Fujio Kaneko in 2005, preparing for the 88 temple pilgrimage in Shikoku, Japan. 

Fujio Kaneko, former Honolulu Academy of Arts installations designer, passed away at home on April 4, 2019, at the age of 78.

Kaneko, originally from Yokohama, Japan, came to Hawai‘i in the 1960s to study travel industry management at UH. When that failed to sustain his interest, he took a class in commercial design, which led to an apprenticeship with HAA print curator Joe Feher. Kaneko began full-time work at HAA on April 1, 1970, and remained at the museum until his retirement on August 31, 2005.

Preperator Spenson Donre worked closely with Kaneko from 1987 to 2005. “He was really creative, a problem solver,” Donre said, adding that many people came to the Academy seeking Kaneko’s advice on installation design.

Museum staff with Kaneko's wooden 75th anniversary birthday cake in 2005.

Museum staff with Kaneko’s wooden 75th anniversary birthday cake in 2005.

Among the many elaborate and complex projects that Kaneko worked on were building a replica Honolulu Trolley in the Art School gallery for the 1993 Garden Club exhibition Island Street Scenes, transforming the museum’s main entrance into an entrance to a pyramid for the 2000 exhibition Mystery of the Nile, building a massive wooden birthday cake on the front lawn for the museum’s 75th anniversary in 2002, and constructing a Korean house—complete with heated floor—in the education gallery for the 2003 exhibition Explore Korea: Grandfather’s House. In addition to designing major exhibitions, Kaneko and his team supported gallery rotations, built stage sets for events, and created displays for the window of Borders Ward Centre.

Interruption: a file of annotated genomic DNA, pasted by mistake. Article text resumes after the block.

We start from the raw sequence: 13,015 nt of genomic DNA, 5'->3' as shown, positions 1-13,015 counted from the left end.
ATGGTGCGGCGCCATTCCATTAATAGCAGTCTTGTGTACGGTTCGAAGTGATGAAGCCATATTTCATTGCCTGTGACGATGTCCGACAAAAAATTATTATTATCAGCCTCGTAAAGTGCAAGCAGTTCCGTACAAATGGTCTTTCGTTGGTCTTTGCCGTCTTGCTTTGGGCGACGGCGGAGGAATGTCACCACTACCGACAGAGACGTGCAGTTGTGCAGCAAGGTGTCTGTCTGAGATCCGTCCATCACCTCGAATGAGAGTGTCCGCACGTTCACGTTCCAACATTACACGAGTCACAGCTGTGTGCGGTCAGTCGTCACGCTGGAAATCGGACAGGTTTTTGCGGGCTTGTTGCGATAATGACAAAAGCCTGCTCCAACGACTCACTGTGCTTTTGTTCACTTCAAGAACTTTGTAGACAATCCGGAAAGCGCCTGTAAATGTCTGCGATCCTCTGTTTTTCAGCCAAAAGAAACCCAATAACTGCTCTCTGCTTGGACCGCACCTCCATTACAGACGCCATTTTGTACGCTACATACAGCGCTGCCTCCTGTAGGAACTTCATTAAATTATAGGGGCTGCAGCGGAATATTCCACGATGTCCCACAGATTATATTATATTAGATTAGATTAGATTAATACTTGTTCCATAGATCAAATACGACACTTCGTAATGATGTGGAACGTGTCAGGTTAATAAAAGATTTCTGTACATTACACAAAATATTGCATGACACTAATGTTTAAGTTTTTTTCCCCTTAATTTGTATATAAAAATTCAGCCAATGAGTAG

: Kaneko’s sketch and finished installation of the 1987 exhibition Of Water and Ink: Muromachi-Period Paintings from Japan, 1392-1586.

Kaneko’s sketch and finished installation of the 1987 exhibition Of Water and Ink: Muromachi-Period Paintings from Japan, 1392-1586.

Kaneko would typically annotate his installation sketches in Japanese—his first language—then explain them in English. The language barrier, coupled with his gruff manner, sometimes led to tensions and misunderstandings with other staff. “They had to argue first, and then we worked,” Donre said. Nevertheless, museum staff had great respect for Kaneko’s talent, creativity, and work ethic, and his team always felt supported: “He really took care of us. He would really fight for us every time we needed something.”

One particularly memorable project was constructing a 17-foot-tall daruma (the world’s largest daruma, according to Calendar News) for the Luce Pavilion Complex groundbreaking ceremony in September 1999. Made of wire mesh and papier mache, the daruma took about 3 months to build. The night before the ceremony, Donre recalled that “it was raining and windy and so we had to cover it. So [Kaneko] climbed on top and I stayed on the bottom and we covered it. It was kind of sketchy, but you know him.”

Kaneko, who was also an artist, shared his thoughts on exhibition design with Asian Art Department Manager and Editor Sati Benes-Chock before he retired: “The designer sets feeling, or exhibition tone and mood,” he said. “This affects how the viewer sees and interprets the artwork.”

Looking over some of Kaneko’s old sketches, Donre reflected, “He designed it; we built it.”

Fujio Kaneko and his team with the 17-foot-tall daruma they built for the the Luce Pavilion Complex groundbreaking ceremony in September 1999. Front, L-R: Liberato Cabe, Fujio Kaneko, Abundio Cabe, Paul Caleb. Back: Spenson Donre.

Fujio Kaneko and his team with the 17-foot-tall daruma they built for the the Luce Pavilion Complex groundbreaking ceremony in September 1999. Front, L-R: Liberato Cabe, Fujio Kaneko, Abundio Cabe, Paul Caleb. Back: Spenson Donre.